Personal jurisdiction refers to the power that a court has to make a decision regarding the party being sued in a case. Before a court can exercise power over a party, the U.S. Constitution requires that the party has certain minimum contacts with the forum in which the court sits. International Shoe v Washington, 326 US 310 (1945). So if the plaintiff sues a defendant, that defendant can object to the suit by arguing that the court does not have personal jurisdiction over the defendant.
Waiving Personal Jurisdiction
Personal jurisdiction can generally be waived (contrast this with Subject Matter Jurisdiction, which cannot be waived), so if the party being sued appears in a court without objecting to the court’s lack of personal jurisdiction over it, then the court will assume that the defendant is waiving any challenge to personal jurisdiction. See Federal Rule of Civil Procedure 12(b)(2).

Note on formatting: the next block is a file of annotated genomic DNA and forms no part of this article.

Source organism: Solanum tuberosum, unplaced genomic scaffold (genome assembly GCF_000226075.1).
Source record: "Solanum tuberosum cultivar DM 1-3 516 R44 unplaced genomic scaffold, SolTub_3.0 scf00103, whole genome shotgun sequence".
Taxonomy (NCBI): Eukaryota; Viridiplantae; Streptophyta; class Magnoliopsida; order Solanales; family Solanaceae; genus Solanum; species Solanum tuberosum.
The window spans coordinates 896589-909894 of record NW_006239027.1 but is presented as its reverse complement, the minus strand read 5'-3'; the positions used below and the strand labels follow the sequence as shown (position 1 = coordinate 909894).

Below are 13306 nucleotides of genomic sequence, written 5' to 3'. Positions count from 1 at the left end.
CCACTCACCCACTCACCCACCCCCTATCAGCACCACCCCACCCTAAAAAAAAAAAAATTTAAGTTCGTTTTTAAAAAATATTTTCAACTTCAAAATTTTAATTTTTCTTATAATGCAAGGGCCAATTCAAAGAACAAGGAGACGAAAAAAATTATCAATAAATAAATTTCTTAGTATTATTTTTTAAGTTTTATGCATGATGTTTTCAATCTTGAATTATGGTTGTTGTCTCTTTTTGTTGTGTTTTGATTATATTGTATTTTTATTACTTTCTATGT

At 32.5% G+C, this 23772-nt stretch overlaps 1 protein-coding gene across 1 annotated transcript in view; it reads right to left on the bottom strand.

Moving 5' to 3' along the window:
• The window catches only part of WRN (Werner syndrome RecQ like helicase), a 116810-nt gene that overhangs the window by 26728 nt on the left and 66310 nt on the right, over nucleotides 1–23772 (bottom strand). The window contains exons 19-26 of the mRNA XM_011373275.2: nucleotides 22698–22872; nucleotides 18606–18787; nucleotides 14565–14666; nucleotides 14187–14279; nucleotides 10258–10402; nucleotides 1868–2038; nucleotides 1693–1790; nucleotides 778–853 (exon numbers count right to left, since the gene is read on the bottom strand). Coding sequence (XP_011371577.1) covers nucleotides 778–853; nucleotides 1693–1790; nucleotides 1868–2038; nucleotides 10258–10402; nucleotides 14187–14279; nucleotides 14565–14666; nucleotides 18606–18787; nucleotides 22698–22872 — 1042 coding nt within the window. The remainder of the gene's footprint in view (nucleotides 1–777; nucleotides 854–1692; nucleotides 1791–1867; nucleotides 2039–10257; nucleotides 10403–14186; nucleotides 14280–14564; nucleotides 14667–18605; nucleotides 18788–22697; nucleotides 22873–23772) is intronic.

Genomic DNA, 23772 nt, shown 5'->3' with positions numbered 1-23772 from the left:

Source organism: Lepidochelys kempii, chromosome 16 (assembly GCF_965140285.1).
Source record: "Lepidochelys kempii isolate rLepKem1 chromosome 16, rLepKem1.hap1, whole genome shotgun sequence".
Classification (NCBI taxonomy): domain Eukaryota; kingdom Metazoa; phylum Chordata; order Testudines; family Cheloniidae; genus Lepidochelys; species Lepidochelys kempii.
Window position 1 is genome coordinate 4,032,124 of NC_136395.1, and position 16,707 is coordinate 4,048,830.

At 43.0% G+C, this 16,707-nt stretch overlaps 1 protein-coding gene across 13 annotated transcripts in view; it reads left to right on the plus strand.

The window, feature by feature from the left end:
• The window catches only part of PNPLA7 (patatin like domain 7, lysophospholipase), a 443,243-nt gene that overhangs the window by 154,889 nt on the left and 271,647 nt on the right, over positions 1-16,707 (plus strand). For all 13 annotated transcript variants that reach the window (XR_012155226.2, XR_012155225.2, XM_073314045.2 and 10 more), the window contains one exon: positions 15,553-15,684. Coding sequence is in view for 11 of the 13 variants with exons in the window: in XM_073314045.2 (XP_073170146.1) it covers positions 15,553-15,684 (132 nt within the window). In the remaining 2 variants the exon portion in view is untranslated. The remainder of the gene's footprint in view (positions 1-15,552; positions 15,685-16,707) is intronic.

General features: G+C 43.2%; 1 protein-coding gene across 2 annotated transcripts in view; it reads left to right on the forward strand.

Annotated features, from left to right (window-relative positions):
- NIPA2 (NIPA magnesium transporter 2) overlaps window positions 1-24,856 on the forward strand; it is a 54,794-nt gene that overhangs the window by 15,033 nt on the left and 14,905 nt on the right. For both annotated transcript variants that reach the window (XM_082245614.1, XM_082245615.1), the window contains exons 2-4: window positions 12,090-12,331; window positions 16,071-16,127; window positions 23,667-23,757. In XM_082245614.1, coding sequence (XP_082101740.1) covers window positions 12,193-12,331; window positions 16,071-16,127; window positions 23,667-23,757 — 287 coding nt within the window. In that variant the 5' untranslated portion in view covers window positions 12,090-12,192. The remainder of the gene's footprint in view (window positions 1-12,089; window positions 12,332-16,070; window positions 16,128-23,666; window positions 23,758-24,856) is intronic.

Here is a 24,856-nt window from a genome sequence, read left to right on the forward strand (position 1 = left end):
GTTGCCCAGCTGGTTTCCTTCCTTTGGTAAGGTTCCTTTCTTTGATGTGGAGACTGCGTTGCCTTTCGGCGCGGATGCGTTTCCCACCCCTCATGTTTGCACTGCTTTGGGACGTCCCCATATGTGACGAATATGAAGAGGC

Obtaining Personal Jurisdiction
Typically for a court to have personal jurisdiction over a defendant, the plaintiff needs to serve the defendant in the state in which the court sits, and the defendant needs to voluntarily appear in court.
Federal Rules of Civil Procedure Rule 4(k) describes whether a state’s courts would have the authority to adjudicate a claim as it relates to personal jurisdiction.
See also in personam